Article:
Socially Responsible Investment

As I am currently following a financial training, and because I’m also really interested in Shares Portfolio Management, I wanted to focus on the Socially Responsible Investment (SRI).
As you may know, ethic and social responsibility are newly popular trends and have recently reached the investment process. On one hand, you have the people’s will to invest in firms recognized as responsible that is very personal, morality and ethic being subjective notions.
On the other hand, as an investor, the first element you will take into account should be the yield and profitability of the chosen share. However there is actually no guarantee regarding the performance of socially responsible companies.

SRI funds are means for individuals to invest in social responsible firms and banks have created them to respond to the demand. At the beginning, it was to enable people to invest in firms that had no link with the armaments industry during the Vietnam War. Now the movement has evolved and a company has to meet several criteria in order to be categorized as ethical.

Surely, several studies shown that socially responsible companies usually do not under-perform; but no link can be established between their behaviour and their financial results.
As you may know, consumer’s loyalty to this type of investment is also surprising as they accept lower return on investment. In order to protect their investment, we must then ensure that these companies will not take advantage of this. To address this challenge, extra-financial rating agencies were created to control this market. I think this is a way to provide feedback about the measures adopted by a firm in term of social responsibility, however we can not assess the relevance of the tool (e.g.: to analyse the sustainability) and information used to analyse, as well as criteria or values considered are not always available. How investors can be sure of the respect of their own values when they subscribe to one of these funds?

Ethics and Morality are personally defined. It can not be classified or measured, and therefore you can not ask someone to assess the effectiveness or the social responsibility of a company. Moreover, fewer information is available from the banks about such funds, which can not enable a potential consumer to make an enlightened choice (How can the investors know what is really included inside?).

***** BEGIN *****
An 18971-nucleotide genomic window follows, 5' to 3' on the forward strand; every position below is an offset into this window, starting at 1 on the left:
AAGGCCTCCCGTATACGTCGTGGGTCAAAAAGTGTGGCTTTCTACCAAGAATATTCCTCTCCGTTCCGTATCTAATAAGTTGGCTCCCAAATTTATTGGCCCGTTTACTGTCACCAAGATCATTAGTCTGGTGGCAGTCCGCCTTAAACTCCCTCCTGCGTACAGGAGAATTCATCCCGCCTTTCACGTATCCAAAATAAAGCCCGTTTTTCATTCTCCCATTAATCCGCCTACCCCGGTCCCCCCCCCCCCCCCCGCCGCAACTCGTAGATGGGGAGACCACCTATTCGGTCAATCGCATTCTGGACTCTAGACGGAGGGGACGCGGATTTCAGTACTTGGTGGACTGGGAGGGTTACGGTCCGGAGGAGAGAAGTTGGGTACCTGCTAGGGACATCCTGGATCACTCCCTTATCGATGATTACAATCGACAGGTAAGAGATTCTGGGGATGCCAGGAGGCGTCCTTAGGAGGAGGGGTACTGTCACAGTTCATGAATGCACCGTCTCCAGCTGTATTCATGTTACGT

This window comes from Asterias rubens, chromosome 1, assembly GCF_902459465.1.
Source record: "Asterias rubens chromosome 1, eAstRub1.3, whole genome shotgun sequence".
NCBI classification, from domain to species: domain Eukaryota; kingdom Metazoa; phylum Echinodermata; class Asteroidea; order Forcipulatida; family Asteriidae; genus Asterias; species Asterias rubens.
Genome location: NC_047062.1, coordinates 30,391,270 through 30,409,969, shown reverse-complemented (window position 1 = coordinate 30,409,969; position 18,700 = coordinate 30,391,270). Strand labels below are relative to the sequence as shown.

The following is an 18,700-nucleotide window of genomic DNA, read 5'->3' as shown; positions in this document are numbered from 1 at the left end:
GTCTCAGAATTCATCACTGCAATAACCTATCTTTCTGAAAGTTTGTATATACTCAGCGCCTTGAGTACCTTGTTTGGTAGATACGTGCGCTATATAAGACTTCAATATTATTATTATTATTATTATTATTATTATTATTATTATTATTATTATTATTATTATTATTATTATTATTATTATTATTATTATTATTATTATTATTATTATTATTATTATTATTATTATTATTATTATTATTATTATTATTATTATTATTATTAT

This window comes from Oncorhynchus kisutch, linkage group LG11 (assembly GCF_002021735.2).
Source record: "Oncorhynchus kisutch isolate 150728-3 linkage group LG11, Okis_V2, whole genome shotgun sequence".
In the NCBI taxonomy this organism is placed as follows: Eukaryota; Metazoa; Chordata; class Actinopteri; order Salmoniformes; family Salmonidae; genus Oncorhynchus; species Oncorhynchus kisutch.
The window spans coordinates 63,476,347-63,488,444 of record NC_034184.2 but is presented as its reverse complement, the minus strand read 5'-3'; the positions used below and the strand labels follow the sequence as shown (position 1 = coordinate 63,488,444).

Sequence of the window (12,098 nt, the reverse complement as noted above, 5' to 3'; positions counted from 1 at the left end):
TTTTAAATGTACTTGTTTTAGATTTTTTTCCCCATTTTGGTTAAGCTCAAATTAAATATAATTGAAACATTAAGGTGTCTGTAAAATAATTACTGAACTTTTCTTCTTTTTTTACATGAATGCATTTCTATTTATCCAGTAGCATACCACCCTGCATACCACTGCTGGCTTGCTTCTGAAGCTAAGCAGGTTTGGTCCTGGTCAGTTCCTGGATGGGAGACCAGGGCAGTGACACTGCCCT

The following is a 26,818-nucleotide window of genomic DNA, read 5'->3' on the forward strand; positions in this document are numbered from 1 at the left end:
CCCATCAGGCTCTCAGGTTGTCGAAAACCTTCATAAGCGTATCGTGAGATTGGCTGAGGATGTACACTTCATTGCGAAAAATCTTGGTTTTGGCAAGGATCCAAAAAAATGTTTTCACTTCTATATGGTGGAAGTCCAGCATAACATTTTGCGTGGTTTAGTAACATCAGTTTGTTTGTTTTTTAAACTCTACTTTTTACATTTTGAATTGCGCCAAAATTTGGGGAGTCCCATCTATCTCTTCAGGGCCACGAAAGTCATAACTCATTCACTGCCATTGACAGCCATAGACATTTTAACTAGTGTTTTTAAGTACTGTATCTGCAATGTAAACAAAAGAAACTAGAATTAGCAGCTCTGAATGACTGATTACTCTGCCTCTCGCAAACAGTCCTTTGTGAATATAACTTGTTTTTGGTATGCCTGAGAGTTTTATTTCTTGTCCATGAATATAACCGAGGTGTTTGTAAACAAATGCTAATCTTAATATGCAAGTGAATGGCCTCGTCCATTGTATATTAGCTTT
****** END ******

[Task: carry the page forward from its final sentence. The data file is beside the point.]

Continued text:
To conclude, I am a little sceptical regarding the socially responsible funds and also afraid of the possible hypocrisy of some firms. However, accordingly to my own set of values, if I were to choose between two firms with similar financial results, I would choose the more socially responsible company.

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Posted in corporate sustainability
2 comments on “Socially Responsible Investment
  1. Jean-Francois Goubet says:

    Thank you Laurence for your input. To add to our point, I know that these funds are doing very well in North America and more and more customer are choosing ethical or ecological funds for the Retirement Funds. I think this is a good way to act as a citizen. It also send a message to the corporation around the world that people become more aware and concerned by ethical behavior.

  2. jeremy says:

    My super funds (100% SRI) are returning the same as the “dirty” funds 🙂

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